A breathing stroke cycle in freestyle is identical to a non-breathing cycle with one exception. A breathing cycle includes enough head rotation to position the mouth just above the surface to allow breathing. Rotating the head to breathe synchronises best with the Finish phase of the arm on the breathing side. Inhalation occurs during the Recovery phase. As the arm moves past the shoulders to begin the Entry phase, the head rotates back to the non-breathing position. You should exhale the entire time your head is in the non-breathing position. In doing so, you will be able to inhale more quickly and efficiently.
It is most comfortable to breathe when the least amount of head rotation (with respect to the body) is necessary. The head should begin to turn when the torso is rotated the most, at the end of the Finish phase / start of the Recovery phase. You should only rotate your head just enough so that the side of your mouth is breaking the surface of the water. Many (actually, most) swimmers rotate their heads too much. Your lower goggle should still be submerged in the water, creating a split-screen effect. The head should return to its neutral position as the hand enters the water for the Entry phase - beginning the stroke cycle all over again.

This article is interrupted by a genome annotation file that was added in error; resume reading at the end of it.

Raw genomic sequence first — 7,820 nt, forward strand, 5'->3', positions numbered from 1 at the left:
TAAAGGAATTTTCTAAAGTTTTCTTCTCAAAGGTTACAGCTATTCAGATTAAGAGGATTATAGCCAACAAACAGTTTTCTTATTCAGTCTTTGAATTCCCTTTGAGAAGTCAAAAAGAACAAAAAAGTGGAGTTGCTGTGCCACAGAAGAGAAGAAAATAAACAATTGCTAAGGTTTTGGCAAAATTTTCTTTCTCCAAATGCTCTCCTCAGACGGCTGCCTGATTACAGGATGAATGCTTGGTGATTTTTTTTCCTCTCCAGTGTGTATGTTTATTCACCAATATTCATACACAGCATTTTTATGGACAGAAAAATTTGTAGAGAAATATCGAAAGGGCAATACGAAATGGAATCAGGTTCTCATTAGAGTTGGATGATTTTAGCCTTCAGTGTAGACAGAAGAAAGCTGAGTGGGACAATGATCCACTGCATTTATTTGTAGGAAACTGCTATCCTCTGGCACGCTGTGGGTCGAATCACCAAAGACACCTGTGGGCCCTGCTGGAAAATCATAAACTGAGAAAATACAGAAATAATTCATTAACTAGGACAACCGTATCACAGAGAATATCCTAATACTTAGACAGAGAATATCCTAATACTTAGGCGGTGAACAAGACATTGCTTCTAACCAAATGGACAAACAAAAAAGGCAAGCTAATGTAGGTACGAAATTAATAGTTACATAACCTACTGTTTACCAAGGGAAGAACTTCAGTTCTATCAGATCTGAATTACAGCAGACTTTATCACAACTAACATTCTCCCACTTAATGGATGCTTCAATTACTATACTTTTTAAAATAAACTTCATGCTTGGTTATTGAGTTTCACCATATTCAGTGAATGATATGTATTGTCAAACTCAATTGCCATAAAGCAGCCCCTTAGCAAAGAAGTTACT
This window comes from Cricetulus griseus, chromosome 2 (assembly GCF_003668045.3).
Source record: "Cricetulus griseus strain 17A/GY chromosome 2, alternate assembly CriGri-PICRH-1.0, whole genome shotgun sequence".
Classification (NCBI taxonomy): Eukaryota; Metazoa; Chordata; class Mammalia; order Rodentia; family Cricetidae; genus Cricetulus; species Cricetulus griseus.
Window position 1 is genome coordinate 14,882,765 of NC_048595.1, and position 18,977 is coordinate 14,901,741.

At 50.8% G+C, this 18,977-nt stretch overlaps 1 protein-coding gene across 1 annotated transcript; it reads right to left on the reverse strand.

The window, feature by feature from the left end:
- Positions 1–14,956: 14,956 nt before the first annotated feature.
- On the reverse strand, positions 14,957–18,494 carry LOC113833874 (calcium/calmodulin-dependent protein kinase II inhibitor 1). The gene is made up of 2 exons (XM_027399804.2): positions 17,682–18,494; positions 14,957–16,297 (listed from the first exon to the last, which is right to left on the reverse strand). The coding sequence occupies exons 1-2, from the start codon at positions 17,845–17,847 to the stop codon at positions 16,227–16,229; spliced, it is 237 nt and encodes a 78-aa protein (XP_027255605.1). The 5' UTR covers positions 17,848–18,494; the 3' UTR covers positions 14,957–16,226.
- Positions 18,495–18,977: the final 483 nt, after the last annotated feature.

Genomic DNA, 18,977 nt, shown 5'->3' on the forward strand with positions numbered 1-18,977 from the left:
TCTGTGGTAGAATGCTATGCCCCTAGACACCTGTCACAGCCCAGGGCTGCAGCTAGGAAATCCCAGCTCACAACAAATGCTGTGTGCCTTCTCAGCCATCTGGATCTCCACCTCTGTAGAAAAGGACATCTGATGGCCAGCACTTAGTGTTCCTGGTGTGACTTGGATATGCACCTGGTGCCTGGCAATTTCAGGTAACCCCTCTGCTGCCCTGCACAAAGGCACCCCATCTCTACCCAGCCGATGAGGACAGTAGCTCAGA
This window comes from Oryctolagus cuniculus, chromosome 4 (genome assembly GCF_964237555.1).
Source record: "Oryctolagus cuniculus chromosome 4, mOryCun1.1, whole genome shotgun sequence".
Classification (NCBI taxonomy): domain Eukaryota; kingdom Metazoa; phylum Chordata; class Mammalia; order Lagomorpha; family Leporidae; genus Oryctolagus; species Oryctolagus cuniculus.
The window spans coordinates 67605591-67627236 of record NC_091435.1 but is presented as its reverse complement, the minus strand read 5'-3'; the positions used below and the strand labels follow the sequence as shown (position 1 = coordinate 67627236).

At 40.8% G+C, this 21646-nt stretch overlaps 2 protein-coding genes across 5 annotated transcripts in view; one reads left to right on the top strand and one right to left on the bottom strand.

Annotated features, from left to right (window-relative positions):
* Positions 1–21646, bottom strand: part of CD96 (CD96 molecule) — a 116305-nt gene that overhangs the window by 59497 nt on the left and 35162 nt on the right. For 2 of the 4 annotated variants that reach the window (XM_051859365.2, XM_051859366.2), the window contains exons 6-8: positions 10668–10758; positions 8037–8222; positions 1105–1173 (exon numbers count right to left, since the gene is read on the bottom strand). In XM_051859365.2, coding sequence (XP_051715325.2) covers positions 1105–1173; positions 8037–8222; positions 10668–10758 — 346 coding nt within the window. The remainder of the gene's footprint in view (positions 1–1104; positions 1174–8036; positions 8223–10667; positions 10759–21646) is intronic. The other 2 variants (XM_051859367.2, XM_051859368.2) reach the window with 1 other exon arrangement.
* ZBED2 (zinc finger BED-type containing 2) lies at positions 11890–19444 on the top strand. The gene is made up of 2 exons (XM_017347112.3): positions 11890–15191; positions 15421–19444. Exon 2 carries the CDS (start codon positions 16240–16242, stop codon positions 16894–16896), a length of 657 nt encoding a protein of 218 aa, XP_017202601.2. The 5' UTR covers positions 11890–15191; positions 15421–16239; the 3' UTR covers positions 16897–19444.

Breathing to the same side on every inhalation, should not generate extra resistance and negatively impact performance. It will in fact allow you to uptake more oxygen per minute, therefore increasing performance when the oxygen demand is high. Nevertheless, breathing bilaterally can certainly help swimmers achieve a more symmetrical stroke, so at THP we advocate implementing it into all of the easy sections of your swim sessions. In the open water in particular - being able to breathe to both sides is an absolutely essential skill. When you experience choppy conditions or glare from the sun, being able to turn your head to breathe from either side - is a valuable skill to possess.
Turn head at Finish phase when rotation is at its greatest
Only turn enough to reveal side of mouth
Lower goggle remains submerged
Head returns to neutral as hand enters the water